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The endothelin B (ETB) receptor agonist IRL 1620 is highly vasoconstrictive in two syngeneic rat tumour lines: potential for selective tumour blood flow modification.

Cemazar M, Wilson I, Prise VE, Bell KM, Hill SA, Tozer GM - Br. J. Cancer (2005)

Bottom Line: Tissue blood flow rate was calculated from measurements of tissue uptake of radiolabelled iodoantipyrine.IRL 1620 caused vasoconstriction in normal skeletal muscle, kidney and small intestine of the BDIX rat as well as in tumour, but did not affect blood flow in other tissues.These effects could be useful for limiting toxicity of certain chemotherapeutic agents.

View Article: PubMed Central - PubMed

Affiliation: Gray Cancer Institute, Mount Vernon Hospital, PO Box 100, Northwood, Middlesex HA6 2JR, UK.

ABSTRACT
The vascular effects of the endothelin B (ET(B)) receptor agonist IRL 1620 were investigated in the rat P22 carcinosarcoma and a range of normal tissues in BDIX rats. Tissue blood flow rate was calculated from measurements of tissue uptake of radiolabelled iodoantipyrine. A comparison of vascular effects in the P22 tumour and the HSN sarcoma growing in CBH/CBi rats was made using laser Doppler flowmetry, showing similar effects of IRL 1620, with red cell flux rapidly decreasing by 50-60% and then returning to control levels within approximately 30 min. This corresponded to similar levels but different spatial organisation of ET(B) binding sites in the two tumours, as measured by autoradiography. The decrease in tumour blood flow and an increase in vascular resistance suggest that the vascular component of ET(B) receptors in the P22 tumour is localised on contractile elements rather than on endothelial cells. ET(A) receptors were also identified. Vasoconstriction occurred uniformly throughout the P22 tumour mass, consistent with a measured homogeneous distribution of ET(B) receptors. IRL 1620 caused vasoconstriction in normal skeletal muscle, kidney and small intestine of the BDIX rat as well as in tumour, but did not affect blood flow in other tissues. These effects could be useful for limiting toxicity of certain chemotherapeutic agents. Fully functional ET(B) receptors are clearly expressed on tumour vasculature and IRL 1620 shows promise for short-term modification of tumour blood flow. Expression levels of ET(B) receptors on the tumour vasculature could be useful for predicting which tumours are likely to respond to IRL 1620.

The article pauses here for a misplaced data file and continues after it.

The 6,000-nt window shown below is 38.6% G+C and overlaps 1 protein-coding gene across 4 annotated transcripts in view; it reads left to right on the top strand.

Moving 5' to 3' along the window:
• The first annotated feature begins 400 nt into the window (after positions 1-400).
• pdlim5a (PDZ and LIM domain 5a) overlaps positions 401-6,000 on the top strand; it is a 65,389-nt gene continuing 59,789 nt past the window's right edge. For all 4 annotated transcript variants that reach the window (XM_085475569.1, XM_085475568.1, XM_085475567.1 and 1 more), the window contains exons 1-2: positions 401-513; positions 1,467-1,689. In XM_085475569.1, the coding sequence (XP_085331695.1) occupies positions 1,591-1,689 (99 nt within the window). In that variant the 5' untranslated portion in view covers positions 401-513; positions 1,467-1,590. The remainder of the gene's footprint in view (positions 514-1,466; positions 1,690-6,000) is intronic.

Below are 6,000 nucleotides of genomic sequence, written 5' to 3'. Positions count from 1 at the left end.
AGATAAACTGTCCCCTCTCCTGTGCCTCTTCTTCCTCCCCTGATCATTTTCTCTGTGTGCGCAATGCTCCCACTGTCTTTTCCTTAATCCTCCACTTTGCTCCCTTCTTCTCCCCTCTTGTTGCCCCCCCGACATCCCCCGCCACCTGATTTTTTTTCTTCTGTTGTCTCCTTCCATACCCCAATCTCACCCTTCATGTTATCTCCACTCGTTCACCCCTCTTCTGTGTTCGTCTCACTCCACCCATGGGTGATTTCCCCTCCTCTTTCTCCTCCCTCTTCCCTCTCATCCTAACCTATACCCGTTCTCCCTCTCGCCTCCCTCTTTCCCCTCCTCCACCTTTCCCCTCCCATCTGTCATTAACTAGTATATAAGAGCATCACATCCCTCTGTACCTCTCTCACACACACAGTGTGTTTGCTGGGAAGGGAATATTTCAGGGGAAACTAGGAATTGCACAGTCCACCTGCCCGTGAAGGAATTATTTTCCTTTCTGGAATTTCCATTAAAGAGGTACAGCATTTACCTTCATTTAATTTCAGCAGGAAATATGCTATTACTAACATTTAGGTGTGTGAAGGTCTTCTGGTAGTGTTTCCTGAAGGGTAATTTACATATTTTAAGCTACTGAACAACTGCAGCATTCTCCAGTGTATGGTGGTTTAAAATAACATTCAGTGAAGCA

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Changes in mean arterial blood pressure (A) and HR (B) of P22 tumour-bearing control-untreated and IRL-treated rats. Each bar represents arithmetic mean±s.e. for three to six animals. A significant difference from control is represented by (*).
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fig2: Changes in mean arterial blood pressure (A) and HR (B) of P22 tumour-bearing control-untreated and IRL-treated rats. Each bar represents arithmetic mean±s.e. for three to six animals. A significant difference from control is represented by (*).

Mentions: Mean arterial blood pressure and HR of anaesthetised BDIX tumour-bearing rats were measured simultaneously with blood flow determinations. Mean arterial blood pressure was significantly increased 15 and 30 min after IRL 1620 administration, with no significant change at 5 min (Figure 2A). The opposite pattern was observed for HR, with a significant effect only occurring at 15 min after treatment (Figure 2B).